It’s important to understand that not all candidates possess the fundamental elements of a solid work ethic due to lack of experience. For example, you could be hiring graduates or interns who are still new to corporate work. Often, entry-level candidates don’t have much experience, so they may not be able to offer leadership or extensive knowledge when they walk through the door. Instead, perhaps they can offer a strong work ethic.
Peter is mindful when recruiting candidates who are applying for entry-level positions, and explains how he spots talent despite a lack of experience. “One of the first things I look at if someone has zero experience is any extra curricular activities they were involved in at school,” Peter explained. He asks his candidates questions such as:
- Were you involved in student government?
- Did you participate in any clubs or professional organisations?
If Peter comes across candidates who don’t have an extensive education timeline, then perhaps they have listed their part-time jobs and can elaborate on what they did whilst there. “Essentially I’m looking for accomplishments, large or small, but specifically ones they directly contributed to. It’s great to be part of a well-accomplished team, but I’m more interested in how they contributed to the wins,” he said.
An extra key point that Peter looks out for with general entry-level roles are cover letters. He knows that candidates can find it a struggle to write, but “they put candidates above the rest.”
The Workplace Ethics Advice blog explains that work ethics, ‘builds confidence that employees will do what it takes to complete assigned tasks in a timely manner.’ Furthermore, it illustrates the employee’s dedication and commitment to the company, organisational values, and highlights their determination to get things done. By having candidates with a strong work ethic it creates a work environment that holds dependability and accountability at its core.
Meanwhile Dr. A.C Ping notes that “work ethic is key” when viewed through the lens of recruitment. This is supported by research that has shown people becoming “overwhelmingly focused on results and justify why it’s okay to break or bend the rules,” he added. He suggested that these people can even be the office sociopath or narcissist and will get a ‘pass’ from their manager purely because they deliver results. However, in saying this, the long-term effect on the organisation in question is “very negative and destructive,” he added. Dr. Ping mentioned the Hayne Royal Commission as a prime example.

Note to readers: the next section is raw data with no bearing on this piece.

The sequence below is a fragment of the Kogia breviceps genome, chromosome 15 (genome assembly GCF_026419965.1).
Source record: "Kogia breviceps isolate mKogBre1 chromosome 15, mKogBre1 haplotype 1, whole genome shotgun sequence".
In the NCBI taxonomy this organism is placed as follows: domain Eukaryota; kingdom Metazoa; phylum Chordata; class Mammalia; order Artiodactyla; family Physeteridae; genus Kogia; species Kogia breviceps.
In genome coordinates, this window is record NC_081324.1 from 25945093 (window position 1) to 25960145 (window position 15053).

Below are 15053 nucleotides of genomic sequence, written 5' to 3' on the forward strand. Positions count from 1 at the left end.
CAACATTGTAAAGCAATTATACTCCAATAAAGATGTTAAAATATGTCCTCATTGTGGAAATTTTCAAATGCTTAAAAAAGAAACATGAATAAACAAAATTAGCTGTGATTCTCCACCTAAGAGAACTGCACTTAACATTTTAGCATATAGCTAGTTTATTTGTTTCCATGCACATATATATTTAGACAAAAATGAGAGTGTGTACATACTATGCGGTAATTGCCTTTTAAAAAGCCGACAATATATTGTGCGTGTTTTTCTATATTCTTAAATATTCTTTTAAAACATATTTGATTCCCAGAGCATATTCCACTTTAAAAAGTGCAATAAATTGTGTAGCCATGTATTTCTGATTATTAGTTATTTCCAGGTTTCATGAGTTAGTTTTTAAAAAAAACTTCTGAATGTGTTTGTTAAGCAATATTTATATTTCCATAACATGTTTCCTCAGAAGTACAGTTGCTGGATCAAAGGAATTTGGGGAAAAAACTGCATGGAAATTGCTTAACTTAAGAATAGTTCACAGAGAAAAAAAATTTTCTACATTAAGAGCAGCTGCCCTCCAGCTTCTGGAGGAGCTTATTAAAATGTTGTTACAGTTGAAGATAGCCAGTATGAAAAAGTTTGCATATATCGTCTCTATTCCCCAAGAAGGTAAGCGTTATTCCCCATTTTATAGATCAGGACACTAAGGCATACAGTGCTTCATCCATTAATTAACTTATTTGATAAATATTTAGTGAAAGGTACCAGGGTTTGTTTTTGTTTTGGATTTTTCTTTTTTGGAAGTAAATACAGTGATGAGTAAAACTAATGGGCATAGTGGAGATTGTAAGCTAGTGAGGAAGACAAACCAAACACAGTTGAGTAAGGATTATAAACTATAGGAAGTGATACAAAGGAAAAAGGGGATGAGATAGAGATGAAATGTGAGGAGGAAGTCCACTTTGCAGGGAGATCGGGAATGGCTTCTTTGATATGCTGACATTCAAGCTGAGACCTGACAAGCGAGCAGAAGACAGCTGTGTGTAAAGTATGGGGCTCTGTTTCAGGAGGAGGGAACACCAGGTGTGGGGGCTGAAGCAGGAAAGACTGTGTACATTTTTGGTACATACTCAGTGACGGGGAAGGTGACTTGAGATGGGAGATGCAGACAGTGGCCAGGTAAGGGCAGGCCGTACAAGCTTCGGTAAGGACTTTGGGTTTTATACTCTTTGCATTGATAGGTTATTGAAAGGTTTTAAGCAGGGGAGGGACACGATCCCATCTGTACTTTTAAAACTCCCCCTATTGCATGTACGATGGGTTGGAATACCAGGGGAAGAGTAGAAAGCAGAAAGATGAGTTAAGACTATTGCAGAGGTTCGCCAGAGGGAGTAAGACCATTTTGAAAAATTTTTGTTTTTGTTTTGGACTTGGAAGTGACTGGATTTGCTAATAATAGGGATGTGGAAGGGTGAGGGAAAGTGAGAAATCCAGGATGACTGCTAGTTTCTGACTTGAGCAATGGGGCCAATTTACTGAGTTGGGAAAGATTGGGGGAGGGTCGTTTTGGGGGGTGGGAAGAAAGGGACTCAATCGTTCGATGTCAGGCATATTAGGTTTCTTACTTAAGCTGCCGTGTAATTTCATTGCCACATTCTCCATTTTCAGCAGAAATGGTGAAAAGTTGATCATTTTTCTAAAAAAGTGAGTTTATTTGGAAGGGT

This approach is one that Cris also takes at The Ethics Centre, noting that a strong work ethic “is attractive to an employer.” She believes that employers prefer teams that can work productively together, be reliable and honest, but it’s as important to the individual. “Work ethic are those values that make work important to [the candidate] and gives them a purpose in their role,” she added.
When candidates have a strong work ethic it means they can work consistently, purposefully, systematically and in a focused way. You often hear of entrepreneurs like Richard Branson, Bill Gates, Michelle Obama and Apple CEO Tim Cook who wake up extremely early every morning, exercise, have a healthy breakfast, read a book, walk the dog, take the kids to school and then step into the office before anyone else – I’m exhausted just thinking about it. Now, this doesn’t mean you should ask your candidates what time they wake up; we can’t all be early risers.
In saying this, selecting applicants who have a work ethic that gives them a sense of purpose and fulfilment, demonstrates how they could perform and succeed in the role. Their drive to complete tasks in the day helps recruiters pinpoint and shortlist candidates.
The work ethic changes
When we look at the occurring work ethic changes throughout the generations, Cris referenced several studies that debated whether work ethic generational differences actually exist. “According to a study published in the Journal of Business and Psychology this is where each generation stands,” she said. This study looks at the three generations of Baby Boomers, Generation X and Millennials.